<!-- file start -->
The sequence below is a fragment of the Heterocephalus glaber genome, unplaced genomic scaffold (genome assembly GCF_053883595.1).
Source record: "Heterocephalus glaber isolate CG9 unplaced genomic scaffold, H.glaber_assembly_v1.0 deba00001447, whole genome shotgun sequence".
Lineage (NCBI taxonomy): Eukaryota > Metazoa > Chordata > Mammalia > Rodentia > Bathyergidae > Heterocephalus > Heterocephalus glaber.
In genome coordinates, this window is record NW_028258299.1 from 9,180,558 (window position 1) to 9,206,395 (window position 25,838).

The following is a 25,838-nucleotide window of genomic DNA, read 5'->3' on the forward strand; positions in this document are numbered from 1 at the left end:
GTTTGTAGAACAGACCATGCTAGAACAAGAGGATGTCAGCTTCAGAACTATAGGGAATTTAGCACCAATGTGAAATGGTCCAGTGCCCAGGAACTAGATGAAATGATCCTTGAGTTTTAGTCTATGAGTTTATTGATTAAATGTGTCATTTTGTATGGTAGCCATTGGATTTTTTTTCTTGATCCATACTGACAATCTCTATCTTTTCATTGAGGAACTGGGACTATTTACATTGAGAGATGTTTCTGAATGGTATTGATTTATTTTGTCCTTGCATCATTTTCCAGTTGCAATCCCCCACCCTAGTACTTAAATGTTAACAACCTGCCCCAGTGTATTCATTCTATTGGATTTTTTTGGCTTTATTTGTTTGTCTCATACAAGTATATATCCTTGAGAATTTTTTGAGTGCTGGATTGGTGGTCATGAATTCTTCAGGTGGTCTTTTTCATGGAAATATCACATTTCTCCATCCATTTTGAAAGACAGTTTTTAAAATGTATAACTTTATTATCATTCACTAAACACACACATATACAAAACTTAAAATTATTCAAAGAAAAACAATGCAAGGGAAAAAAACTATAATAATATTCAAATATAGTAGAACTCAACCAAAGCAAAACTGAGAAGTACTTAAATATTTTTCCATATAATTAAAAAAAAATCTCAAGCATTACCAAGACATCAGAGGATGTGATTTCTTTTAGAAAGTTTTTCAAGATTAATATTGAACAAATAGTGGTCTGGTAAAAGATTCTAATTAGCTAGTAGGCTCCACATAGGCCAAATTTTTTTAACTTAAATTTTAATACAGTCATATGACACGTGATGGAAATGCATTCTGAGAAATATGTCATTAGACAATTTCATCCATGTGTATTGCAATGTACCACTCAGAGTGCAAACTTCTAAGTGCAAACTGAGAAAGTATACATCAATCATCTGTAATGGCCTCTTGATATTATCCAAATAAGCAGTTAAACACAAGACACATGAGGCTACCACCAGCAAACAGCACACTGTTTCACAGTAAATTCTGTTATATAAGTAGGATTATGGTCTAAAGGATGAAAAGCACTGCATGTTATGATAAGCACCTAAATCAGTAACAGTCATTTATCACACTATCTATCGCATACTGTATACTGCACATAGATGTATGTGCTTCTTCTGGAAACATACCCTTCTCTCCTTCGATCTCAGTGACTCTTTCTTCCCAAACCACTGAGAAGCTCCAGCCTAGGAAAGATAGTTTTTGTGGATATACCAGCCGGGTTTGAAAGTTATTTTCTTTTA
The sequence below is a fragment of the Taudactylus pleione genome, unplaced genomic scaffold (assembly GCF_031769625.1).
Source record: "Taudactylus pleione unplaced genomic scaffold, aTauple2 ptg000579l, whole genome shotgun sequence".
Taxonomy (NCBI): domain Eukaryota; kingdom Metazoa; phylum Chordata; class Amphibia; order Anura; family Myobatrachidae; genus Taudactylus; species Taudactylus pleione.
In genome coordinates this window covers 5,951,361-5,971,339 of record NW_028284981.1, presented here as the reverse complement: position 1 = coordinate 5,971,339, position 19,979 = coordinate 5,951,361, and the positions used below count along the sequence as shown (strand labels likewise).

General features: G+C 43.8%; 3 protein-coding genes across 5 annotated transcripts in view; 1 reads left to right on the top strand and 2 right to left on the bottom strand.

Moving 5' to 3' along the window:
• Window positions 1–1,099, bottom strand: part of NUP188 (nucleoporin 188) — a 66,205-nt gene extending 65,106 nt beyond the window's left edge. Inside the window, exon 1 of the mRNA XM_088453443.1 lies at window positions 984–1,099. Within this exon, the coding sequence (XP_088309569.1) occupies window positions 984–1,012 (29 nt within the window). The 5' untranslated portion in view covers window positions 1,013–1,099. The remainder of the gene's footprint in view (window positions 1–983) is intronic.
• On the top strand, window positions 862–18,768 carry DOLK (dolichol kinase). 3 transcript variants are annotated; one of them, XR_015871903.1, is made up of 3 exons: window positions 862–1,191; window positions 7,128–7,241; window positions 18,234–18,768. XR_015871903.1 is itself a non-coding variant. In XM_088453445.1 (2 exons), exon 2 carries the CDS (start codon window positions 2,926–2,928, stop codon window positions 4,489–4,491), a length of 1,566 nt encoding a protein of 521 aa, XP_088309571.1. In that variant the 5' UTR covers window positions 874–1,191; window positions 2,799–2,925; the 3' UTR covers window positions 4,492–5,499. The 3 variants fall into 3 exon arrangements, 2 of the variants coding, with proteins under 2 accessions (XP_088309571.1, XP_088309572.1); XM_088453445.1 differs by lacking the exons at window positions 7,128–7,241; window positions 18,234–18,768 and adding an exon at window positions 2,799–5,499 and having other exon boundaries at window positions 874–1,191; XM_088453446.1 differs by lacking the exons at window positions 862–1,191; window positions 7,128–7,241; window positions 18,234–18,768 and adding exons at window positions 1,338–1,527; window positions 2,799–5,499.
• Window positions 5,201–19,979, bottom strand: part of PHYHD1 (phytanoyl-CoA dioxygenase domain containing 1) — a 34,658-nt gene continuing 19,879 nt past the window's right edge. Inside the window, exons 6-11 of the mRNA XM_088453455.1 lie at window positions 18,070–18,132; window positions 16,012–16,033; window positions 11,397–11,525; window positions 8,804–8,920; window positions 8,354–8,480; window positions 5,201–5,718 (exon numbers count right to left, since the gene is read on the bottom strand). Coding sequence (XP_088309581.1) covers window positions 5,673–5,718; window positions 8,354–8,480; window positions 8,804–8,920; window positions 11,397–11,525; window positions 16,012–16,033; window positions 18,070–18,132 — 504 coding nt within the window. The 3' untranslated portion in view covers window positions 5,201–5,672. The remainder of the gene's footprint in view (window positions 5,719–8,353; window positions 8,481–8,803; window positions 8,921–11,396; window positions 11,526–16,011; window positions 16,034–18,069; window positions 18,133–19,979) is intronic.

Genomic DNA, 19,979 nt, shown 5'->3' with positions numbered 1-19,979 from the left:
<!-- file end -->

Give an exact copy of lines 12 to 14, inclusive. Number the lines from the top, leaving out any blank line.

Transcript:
Moving 5' to 3' along the window:
• Window positions 1–1,099, bottom strand: part of NUP188 (nucleoporin 188) — a 66,205-nt gene extending 65,106 nt beyond the window's left edge. Inside the window, exon 1 of the mRNA XM_088453443.1 lies at window positions 984–1,099. Within this exon, the coding sequence (XP_088309569.1) occupies window positions 984–1,012 (29 nt within the window). The 5' untranslated portion in view covers window positions 1,013–1,099. The remainder of the gene's footprint in view (window positions 1–983) is intronic.
• On the top strand, window positions 862–18,768 carry DOLK (dolichol kinase). 3 transcript variants are annotated; one of them, XR_015871903.1, is made up of 3 exons: window positions 862–1,191; window positions 7,128–7,241; window positions 18,234–18,768. XR_015871903.1 is itself a non-coding variant. In XM_088453445.1 (2 exons), exon 2 carries the CDS (start codon window positions 2,926–2,928, stop codon window positions 4,489–4,491), a length of 1,566 nt encoding a protein of 521 aa, XP_088309571.1. In that variant the 5' UTR covers window positions 874–1,191; window positions 2,799–2,925; the 3' UTR covers window positions 4,492–5,499. The 3 variants fall into 3 exon arrangements, 2 of the variants coding, with proteins under 2 accessions (XP_088309571.1, XP_088309572.1); XM_088453445.1 differs by lacking the exons at window positions 7,128–7,241; window positions 18,234–18,768 and adding an exon at window positions 2,799–5,499 and having other exon boundaries at window positions 874–1,191; XM_088453446.1 differs by lacking the exons at window positions 862–1,191; window positions 7,128–7,241; window positions 18,234–18,768 and adding exons at window positions 1,338–1,527; window positions 2,799–5,499.